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Born 1719; died 1788. State figure of feudal Japan.
Tanuma, descended from a samurai family, was an all-powerful court favorite from 1772 to 1786 and one of the first champions of mercantilism in Japan. In order to strengthen the feudal state, increase the income of the shogunate, and gain personal profit, Tanuma offered merchants monopolistic trade rights in return for high payment and permitted the formation of new enterprises and guilds. He strove to increase the role of trade and industrial taxes in the state economy and to increase income from state monopolies. His encouragement of tradesmen’s and moneylenders’ capital provoked strong opposition from conservative circles of the upper aristocracy. Tanuma was removed from power in 1786.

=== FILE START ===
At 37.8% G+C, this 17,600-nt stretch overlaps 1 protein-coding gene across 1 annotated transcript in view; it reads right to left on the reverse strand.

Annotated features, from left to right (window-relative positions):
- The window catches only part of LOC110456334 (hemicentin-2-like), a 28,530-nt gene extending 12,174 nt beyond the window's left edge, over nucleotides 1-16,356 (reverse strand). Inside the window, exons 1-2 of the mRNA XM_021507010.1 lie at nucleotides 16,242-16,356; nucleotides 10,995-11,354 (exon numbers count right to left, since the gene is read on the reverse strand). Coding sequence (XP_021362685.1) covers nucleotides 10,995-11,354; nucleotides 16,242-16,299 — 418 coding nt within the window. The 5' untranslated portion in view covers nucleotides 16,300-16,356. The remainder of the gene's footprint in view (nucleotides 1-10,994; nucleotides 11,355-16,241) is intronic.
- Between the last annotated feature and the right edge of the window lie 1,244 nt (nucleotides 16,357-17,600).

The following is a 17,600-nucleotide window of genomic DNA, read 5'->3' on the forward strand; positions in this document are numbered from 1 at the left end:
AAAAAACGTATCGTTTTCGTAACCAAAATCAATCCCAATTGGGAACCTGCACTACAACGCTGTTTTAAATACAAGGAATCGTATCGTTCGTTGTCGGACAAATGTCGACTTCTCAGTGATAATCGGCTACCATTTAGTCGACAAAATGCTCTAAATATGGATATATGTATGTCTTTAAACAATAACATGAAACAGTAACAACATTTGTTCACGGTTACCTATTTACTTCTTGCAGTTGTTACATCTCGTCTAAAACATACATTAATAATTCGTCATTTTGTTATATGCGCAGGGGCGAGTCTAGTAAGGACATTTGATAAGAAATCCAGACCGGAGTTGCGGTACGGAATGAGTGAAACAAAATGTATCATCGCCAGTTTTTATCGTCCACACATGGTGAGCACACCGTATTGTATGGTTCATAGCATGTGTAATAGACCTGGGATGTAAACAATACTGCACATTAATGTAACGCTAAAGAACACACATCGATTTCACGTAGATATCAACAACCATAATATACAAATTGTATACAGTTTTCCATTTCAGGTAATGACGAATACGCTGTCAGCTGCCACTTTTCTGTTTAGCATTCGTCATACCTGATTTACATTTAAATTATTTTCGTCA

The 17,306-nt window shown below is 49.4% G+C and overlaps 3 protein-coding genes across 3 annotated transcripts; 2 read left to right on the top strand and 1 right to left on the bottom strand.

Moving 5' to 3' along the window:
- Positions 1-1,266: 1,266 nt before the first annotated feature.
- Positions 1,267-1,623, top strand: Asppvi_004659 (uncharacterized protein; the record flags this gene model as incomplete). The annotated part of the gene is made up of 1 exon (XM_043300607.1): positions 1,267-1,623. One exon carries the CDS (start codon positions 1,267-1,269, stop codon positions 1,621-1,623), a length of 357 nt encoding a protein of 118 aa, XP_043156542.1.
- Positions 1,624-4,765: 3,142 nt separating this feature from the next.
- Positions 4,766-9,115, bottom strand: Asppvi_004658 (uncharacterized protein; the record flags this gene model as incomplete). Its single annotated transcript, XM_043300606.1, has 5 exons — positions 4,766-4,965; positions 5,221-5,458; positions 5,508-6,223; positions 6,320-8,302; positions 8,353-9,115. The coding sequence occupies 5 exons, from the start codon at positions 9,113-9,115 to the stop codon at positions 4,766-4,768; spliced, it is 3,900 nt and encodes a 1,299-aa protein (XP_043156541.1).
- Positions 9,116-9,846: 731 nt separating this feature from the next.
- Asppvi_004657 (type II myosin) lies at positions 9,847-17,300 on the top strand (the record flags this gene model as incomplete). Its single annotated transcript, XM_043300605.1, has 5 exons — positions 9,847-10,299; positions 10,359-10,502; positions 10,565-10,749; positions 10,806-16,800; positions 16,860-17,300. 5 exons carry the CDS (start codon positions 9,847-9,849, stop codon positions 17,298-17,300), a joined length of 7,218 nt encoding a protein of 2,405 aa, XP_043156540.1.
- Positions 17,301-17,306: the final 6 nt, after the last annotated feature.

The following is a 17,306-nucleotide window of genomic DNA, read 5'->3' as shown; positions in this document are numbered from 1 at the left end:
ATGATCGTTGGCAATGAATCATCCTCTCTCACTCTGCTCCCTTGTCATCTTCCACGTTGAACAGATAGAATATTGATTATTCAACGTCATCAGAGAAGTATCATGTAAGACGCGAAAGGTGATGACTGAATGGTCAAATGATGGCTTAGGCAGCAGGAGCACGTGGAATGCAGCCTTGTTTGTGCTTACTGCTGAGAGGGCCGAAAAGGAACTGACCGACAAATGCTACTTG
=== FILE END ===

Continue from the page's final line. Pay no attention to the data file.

REFERENCESHall, M. W. Tanuma Okitsugu, 1719–1788: Forerunner of Modern Japan. Cambridge, 1955.
Goto Ichiro. Tanuma Okitsugu. Tokyo, 1971. (In Japanese.)